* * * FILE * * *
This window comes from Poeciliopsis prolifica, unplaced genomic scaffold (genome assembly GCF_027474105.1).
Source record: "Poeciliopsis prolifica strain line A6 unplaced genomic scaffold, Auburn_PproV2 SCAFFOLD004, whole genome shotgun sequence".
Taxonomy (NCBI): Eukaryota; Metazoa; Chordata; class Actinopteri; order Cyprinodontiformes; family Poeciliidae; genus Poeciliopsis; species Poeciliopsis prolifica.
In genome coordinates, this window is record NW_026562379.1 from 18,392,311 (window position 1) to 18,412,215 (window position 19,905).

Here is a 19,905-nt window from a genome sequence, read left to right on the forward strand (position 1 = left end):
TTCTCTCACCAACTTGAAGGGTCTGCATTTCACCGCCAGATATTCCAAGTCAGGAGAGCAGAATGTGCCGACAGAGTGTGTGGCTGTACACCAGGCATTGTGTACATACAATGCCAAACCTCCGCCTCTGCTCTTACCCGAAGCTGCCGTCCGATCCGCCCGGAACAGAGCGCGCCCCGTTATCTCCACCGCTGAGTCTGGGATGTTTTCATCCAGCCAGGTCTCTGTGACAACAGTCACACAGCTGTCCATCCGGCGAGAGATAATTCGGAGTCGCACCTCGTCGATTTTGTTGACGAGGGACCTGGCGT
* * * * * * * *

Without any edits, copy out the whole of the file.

This window comes from Poeciliopsis prolifica, unplaced genomic scaffold (genome assembly GCF_027474105.1).
Source record: "Poeciliopsis prolifica strain line A6 unplaced genomic scaffold, Auburn_PproV2 SCAFFOLD004, whole genome shotgun sequence".
Taxonomy (NCBI): Eukaryota; Metazoa; Chordata; class Actinopteri; order Cyprinodontiformes; family Poeciliidae; genus Poeciliopsis; species Poeciliopsis prolifica.
In genome coordinates, this window is record NW_026562379.1 from 18,392,311 (window position 1) to 18,412,215 (window position 19,905).

Here is a 19,905-nt window from a genome sequence, read left to right on the forward strand (position 1 = left end):
TTCTCTCACCAACTTGAAGGGTCTGCATTTCACCGCCAGATATTCCAAGTCAGGAGAGCAGAATGTGCCGACAGAGTGTGTGGCTGTACACCAGGCATTGTGTACATACAATGCCAAACCTCCGCCTCTGCTCTTACCCGAAGCTGCCGTCCGATCCGCCCGGAACAGAGCGCGCCCCGTTATCTCCACCGCTGAGTCTGGGATGTTTTCATCCAGCCAGGTCTCTGTGACAACAGTCACACAGCTGTCCATCCGGCGAGAGATAATTCGGAGTCGCACCTCGTCGATTTTGTTGACGAGGGACCTGGCGT